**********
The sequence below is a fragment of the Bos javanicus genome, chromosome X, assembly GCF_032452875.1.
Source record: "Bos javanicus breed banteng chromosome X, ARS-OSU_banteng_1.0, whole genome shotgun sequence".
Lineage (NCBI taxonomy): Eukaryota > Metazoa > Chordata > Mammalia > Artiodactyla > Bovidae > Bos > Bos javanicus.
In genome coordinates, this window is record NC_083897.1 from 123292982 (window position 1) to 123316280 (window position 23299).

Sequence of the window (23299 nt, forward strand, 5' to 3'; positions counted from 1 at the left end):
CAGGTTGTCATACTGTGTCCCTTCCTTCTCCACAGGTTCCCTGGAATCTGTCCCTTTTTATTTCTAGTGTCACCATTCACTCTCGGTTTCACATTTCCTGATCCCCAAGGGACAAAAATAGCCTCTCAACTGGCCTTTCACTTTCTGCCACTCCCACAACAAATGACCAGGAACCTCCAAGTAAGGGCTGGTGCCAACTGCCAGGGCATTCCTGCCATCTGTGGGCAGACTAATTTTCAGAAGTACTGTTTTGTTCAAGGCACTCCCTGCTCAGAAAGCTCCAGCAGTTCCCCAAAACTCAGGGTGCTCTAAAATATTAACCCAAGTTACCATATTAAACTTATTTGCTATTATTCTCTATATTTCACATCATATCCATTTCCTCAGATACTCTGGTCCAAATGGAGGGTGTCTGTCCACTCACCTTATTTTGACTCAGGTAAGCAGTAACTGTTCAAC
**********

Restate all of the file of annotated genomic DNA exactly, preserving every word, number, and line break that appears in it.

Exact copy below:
The sequence below is a fragment of the Bos javanicus genome, chromosome X, assembly GCF_032452875.1.
Source record: "Bos javanicus breed banteng chromosome X, ARS-OSU_banteng_1.0, whole genome shotgun sequence".
Lineage (NCBI taxonomy): Eukaryota > Metazoa > Chordata > Mammalia > Artiodactyla > Bovidae > Bos > Bos javanicus.
In genome coordinates, this window is record NC_083897.1 from 123292982 (window position 1) to 123316280 (window position 23299).

Sequence of the window (23299 nt, forward strand, 5' to 3'; positions counted from 1 at the left end):
CAGGTTGTCATACTGTGTCCCTTCCTTCTCCACAGGTTCCCTGGAATCTGTCCCTTTTTATTTCTAGTGTCACCATTCACTCTCGGTTTCACATTTCCTGATCCCCAAGGGACAAAAATAGCCTCTCAACTGGCCTTTCACTTTCTGCCACTCCCACAACAAATGACCAGGAACCTCCAAGTAAGGGCTGGTGCCAACTGCCAGGGCATTCCTGCCATCTGTGGGCAGACTAATTTTCAGAAGTACTGTTTTGTTCAAGGCACTCCCTGCTCAGAAAGCTCCAGCAGTTCCCCAAAACTCAGGGTGCTCTAAAATATTAACCCAAGTTACCATATTAAACTTATTTGCTATTATTCTCTATATTTCACATCATATCCATTTCCTCAGATACTCTGGTCCAAATGGAGGGTGTCTGTCCACTCACCTTATTTTGACTCAGGTAAGCAGTAACTGTTCAAC